Former President Jacob Zuma has cast his vote on Election Day, with Msholozi telling reporters outside a voting station in Nkandla that who he stands behind is “no secret”.
Zuma – who is currently serving the remainder of a 15-month prison sentence from his home in the KwaZulu-Natal (KNN) district – said that he remains a member of the ANC and will continue to vote for the ruling party.
Zuma casts his vote
A jovial Zuma voted at the Ntolwane primary school in Nkandla along with former first lady Bongi Ngema, as well as a substantial entourage of security guards.
He was seen greeting ANC supporters camped at the gates of the school, who reciprocated with loud cheers for the former President. After making his mark at the voting station, Zuma offered reporters his thoughts on the local government elections, saying that he has always, and will always, vote for the ANC.
Zuma – who lives in ward 13, which is currently controlled by the IFP – has continued to campaign for the ruling party since he was provisionally released from prison due to allegedly poor health putting him at risk.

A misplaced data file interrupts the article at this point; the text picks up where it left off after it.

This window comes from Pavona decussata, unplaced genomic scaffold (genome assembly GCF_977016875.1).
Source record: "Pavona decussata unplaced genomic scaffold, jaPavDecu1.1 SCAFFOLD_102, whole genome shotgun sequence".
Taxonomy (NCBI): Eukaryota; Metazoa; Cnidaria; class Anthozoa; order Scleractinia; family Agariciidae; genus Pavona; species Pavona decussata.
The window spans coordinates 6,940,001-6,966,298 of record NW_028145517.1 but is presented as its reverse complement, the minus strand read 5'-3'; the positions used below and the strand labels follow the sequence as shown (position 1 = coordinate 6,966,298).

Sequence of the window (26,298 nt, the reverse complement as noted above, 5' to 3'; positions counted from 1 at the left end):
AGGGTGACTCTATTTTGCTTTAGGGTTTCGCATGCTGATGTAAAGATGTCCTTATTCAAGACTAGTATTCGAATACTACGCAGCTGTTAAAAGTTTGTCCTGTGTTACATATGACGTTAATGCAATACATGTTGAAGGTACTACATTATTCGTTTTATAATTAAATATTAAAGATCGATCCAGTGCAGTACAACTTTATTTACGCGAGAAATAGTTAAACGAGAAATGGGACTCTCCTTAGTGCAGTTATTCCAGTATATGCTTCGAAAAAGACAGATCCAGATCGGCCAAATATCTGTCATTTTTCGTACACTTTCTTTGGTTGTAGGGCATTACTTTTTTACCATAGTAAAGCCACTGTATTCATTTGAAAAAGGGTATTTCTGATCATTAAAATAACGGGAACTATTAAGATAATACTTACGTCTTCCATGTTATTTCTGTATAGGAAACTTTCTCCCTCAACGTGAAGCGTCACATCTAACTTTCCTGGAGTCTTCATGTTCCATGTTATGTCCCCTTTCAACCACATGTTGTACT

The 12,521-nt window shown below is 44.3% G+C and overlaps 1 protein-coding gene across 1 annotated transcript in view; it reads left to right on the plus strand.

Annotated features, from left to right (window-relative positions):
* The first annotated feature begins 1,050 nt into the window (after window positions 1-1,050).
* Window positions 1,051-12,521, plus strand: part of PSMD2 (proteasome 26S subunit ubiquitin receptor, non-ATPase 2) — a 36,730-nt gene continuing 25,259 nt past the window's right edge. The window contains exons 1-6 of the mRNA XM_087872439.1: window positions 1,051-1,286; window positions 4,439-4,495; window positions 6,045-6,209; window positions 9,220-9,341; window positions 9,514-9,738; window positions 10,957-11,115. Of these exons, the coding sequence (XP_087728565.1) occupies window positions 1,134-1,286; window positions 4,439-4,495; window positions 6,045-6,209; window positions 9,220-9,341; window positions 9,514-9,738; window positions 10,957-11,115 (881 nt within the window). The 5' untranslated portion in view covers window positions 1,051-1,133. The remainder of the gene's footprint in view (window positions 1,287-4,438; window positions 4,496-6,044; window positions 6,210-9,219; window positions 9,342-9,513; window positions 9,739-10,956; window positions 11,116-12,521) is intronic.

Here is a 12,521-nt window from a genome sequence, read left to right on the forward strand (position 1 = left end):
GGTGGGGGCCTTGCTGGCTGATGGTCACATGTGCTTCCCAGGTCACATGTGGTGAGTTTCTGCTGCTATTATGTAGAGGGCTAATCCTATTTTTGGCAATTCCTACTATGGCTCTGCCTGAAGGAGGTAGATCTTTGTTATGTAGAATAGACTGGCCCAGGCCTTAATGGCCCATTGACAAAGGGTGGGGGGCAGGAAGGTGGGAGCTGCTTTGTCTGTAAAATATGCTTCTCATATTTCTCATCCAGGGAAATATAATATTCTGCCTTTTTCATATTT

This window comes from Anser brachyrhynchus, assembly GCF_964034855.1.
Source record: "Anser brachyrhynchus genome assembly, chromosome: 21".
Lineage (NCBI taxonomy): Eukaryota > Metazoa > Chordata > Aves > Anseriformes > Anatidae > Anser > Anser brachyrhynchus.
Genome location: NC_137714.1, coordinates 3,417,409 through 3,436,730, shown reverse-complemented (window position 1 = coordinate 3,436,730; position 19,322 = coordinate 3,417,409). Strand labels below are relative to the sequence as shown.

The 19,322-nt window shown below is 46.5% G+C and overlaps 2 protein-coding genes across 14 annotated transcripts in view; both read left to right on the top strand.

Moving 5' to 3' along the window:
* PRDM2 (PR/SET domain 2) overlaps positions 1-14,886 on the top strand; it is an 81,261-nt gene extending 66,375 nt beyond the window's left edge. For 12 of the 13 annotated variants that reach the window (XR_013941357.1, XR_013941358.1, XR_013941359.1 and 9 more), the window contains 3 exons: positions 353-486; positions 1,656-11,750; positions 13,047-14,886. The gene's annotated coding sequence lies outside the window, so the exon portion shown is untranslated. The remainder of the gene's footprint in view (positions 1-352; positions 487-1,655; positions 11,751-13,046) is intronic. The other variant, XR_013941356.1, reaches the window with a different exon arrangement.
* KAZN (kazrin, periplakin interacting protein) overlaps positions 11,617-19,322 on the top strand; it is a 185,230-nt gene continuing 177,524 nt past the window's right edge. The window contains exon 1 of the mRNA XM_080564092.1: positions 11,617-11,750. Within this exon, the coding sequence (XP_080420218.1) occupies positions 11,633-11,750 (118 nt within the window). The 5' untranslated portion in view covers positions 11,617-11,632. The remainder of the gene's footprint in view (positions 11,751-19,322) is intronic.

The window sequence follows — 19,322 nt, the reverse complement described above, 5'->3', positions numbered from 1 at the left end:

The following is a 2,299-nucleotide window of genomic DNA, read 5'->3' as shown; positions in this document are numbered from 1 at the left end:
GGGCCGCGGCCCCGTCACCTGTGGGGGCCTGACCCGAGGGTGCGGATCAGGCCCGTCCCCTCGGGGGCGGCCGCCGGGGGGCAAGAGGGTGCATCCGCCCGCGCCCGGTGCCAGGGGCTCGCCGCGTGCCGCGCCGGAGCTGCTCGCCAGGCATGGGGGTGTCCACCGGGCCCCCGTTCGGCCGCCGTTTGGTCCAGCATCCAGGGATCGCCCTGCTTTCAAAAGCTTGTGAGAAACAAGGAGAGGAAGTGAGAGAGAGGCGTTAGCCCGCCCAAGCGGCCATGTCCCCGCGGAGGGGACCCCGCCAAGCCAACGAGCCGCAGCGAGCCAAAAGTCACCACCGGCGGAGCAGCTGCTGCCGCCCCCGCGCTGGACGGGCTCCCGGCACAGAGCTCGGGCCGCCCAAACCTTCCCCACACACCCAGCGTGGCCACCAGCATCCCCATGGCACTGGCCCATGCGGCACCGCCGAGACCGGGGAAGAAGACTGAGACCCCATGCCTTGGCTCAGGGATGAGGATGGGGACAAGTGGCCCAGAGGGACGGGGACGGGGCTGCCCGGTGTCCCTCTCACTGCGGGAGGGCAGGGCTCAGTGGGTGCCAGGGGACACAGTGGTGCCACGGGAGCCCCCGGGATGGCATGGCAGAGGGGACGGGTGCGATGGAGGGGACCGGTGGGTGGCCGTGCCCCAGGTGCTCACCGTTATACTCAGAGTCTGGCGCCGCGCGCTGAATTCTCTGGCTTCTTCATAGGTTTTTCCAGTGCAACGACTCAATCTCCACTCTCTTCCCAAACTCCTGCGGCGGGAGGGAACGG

His supporters voiced their frustrations relating to poor service delivery in Nkandla while waiting in line, with many of his local support having urged their champion to switch alliances and vote elsewhere as the ANC falters.
But speaking the media, Zuma said that he voted for the ANC and that the party “will rule forever”.
President pleased with election turnout
Meanwhile, current president Cyril Ramaphosa has also cast his vote at the Hitekani Primary School in Chiawelo in Soweto, where residents earlier took to the streets to voice their frustrations with service delivery.
Ramaphosa was boo’d by protesters as he and his entourage arrived at the voting station, and said that he understands the discontent on display.
“The provision of services in municipalities is very complex,” he said. “Our people have reason to complain but they also have reason to raise these issues. Through their vote, they are expressing themselves either in the form of support of what they believe will be done, or in the form of protest for what they believe may not have been done.”
“We know what the problems are, and this time round we want to correct what has not been going well.”
He urged South Africans to continue coming out and casting their votes.
“I call on South Africans to exercise their democratic right this morning. I went on my usual walk this morning and came across people on their way to vote from as early as 6:00,” he said.
“Many South Africans are coming out in their numbers, and as a country we ought to be really proud that our democracy is spreading, becoming more and more entrenched, and many ordinary people are really excited about their participation in this process.”